Harbor unleash troubled waters

Every port in a storm
By SAM PFEIFLE  |  November 20, 2012

beat1_harbor_main
UNBOUND AND SCREAMING Harbor.

Between the new musical ventures at Mathew's (it will always be Pops to me), whatever's going on with Dirigimus, and the new Studio 250, there's been a bit of a heavy-music resurgence lately, much of it raw and unpolished. Which is as it's intended and generally the way I like it now; the pendulum had pushed so far toward giant studio guitars and vocals that envelope your head that much of "metal" or "thrash" was starting to sound formulaic.

Take this debut Harbor record. At eight songs and 18 minutes, it's right in your face, with songs that fire in so quickly it's like they just hit "record" mid-song and screamed, with shouted vocals from Bob Delaney that often feel like repeated body blows.

At times, they're an updated version of the mean-punk put forth by the likes of the Dead Milkmen (who are downright quaint nowadays). "New Low" is accusatory enough to make you feel defensive; it's hooky enough to turn you sympathetic. There are machine-gun guitars that fire through a rain of splash cymbal, peals of feedback that give Delaney time to pace the stage like a caged animal.

They can do a lot in three minutes.

Hell, they can do a lot in a minute. The closing "Bete Noir" has a teasing bass line and backing vocals from Paul Kemmett that lend a schizophrenic air. I doubt it's the Bryan Ferry album they're referencing when they close by noting, "her smile projects through crooked skin."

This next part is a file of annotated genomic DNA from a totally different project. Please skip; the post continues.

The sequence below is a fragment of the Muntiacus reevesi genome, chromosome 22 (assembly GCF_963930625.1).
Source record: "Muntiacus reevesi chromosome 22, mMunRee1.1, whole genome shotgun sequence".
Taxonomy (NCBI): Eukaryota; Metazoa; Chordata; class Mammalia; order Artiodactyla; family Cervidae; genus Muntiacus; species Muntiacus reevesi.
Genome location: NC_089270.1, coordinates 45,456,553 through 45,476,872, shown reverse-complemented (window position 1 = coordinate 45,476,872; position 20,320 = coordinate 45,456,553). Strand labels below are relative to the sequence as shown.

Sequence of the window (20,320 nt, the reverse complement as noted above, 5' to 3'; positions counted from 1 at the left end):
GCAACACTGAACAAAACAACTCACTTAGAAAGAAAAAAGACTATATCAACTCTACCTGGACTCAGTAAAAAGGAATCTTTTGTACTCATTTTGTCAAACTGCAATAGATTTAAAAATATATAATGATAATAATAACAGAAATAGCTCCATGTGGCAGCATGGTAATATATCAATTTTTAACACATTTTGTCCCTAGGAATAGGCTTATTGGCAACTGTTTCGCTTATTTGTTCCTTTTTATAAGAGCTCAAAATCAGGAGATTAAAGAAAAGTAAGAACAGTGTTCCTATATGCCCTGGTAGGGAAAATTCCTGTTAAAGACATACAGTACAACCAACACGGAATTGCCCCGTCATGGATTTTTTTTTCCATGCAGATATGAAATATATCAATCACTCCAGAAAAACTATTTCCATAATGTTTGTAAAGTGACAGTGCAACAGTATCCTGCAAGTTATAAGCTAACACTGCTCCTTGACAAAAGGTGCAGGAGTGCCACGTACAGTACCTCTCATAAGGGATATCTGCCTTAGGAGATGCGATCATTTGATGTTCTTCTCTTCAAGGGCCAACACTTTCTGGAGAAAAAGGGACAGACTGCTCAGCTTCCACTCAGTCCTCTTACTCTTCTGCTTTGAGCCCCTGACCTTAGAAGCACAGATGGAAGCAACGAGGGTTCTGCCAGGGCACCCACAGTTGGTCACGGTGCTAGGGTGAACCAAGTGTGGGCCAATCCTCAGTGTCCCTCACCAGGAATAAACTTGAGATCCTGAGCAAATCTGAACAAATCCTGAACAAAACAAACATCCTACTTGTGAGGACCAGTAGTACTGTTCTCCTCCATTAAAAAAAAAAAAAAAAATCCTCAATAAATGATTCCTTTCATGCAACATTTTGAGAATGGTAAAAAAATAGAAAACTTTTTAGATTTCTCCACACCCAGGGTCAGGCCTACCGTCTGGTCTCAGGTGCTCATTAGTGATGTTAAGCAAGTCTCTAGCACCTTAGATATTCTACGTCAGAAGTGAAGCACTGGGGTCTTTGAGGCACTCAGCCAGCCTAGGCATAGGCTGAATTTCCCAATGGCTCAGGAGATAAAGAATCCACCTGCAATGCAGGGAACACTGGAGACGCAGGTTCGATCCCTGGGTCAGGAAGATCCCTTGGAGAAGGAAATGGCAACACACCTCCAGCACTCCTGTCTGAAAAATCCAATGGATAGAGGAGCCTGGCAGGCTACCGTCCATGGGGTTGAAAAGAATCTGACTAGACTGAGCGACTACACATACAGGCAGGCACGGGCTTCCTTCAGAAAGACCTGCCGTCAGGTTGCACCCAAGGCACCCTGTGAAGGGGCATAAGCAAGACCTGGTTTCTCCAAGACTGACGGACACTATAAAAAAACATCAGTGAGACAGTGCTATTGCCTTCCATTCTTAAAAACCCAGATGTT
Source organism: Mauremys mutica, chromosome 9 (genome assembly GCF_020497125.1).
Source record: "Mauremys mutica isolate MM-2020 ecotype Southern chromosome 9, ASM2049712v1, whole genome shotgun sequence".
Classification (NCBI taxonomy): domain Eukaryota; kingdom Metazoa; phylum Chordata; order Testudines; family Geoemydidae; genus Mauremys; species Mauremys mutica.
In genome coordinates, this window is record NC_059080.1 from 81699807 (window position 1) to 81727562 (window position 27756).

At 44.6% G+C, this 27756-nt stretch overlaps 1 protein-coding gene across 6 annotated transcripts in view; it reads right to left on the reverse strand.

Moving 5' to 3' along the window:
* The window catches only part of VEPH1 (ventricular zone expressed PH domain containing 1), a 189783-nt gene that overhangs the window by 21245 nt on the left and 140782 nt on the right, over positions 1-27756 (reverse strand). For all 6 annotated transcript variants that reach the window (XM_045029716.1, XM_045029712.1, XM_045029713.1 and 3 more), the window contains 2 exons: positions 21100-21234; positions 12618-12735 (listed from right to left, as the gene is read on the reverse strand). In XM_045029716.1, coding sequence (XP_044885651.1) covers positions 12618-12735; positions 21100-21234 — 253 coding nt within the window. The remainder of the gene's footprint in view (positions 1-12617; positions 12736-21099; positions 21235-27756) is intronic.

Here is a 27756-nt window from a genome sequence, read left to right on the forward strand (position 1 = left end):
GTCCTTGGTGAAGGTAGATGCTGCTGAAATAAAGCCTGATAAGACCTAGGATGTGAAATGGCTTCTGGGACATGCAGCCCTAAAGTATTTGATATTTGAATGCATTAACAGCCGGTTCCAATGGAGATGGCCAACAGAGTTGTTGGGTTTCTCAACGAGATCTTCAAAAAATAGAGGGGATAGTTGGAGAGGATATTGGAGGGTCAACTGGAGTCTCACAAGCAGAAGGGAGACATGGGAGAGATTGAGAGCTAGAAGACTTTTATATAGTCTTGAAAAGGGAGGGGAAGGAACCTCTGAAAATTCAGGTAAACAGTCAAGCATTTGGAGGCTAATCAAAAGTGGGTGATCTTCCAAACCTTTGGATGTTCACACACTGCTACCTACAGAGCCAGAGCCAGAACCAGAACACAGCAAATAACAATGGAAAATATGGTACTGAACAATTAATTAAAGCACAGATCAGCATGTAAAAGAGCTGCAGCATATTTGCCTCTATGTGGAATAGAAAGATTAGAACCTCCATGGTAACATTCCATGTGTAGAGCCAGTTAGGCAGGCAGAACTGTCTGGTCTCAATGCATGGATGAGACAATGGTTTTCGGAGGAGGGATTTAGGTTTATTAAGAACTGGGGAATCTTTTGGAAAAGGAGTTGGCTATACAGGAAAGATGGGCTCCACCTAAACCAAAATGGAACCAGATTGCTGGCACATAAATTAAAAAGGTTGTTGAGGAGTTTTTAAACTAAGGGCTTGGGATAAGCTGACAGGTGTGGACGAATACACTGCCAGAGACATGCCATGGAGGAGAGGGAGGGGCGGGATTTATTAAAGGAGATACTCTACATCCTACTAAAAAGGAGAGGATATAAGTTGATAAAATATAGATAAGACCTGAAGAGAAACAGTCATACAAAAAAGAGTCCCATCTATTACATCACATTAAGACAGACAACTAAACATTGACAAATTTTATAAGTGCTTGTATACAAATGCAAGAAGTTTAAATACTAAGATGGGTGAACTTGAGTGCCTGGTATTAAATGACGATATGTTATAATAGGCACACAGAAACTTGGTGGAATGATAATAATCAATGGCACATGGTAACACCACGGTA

It can be hard to make out the lyrics in general, what with the screaming and frayed vocal cords, but the opening to "Glass Half Empty," with guest vox from Pat Rhodes (The Young Lungs) is clear as a hand grenades: "Do you ever feel like everything you do in life/Is never/Good enough?/Like no matter how hard you try/You just keep fucking up?/This is how I feel every hour of every single fucking day."

That kind of chest-ripped-open sentiment is at the heart of what makes this album work, and Too Late the Hero guitarist Kevin Billingslea did good work to capture it as engineer and producer at his Lion's Maine studio in Waterboro. It's not just that it's believable. It's that you can't imagine any of it is a put-on. This is vein-tapping stuff, and it's hard not to be attracted by music that primal.

HARBOR | Released by Harbor | with Too Late the Hero + Cold Words + Monarch + Firstborn | at Geno's, in Portland | Nov 23 |  facebook.com/harbor207

  Topics: Music Features , Geno's, Too Late The Hero, harbor
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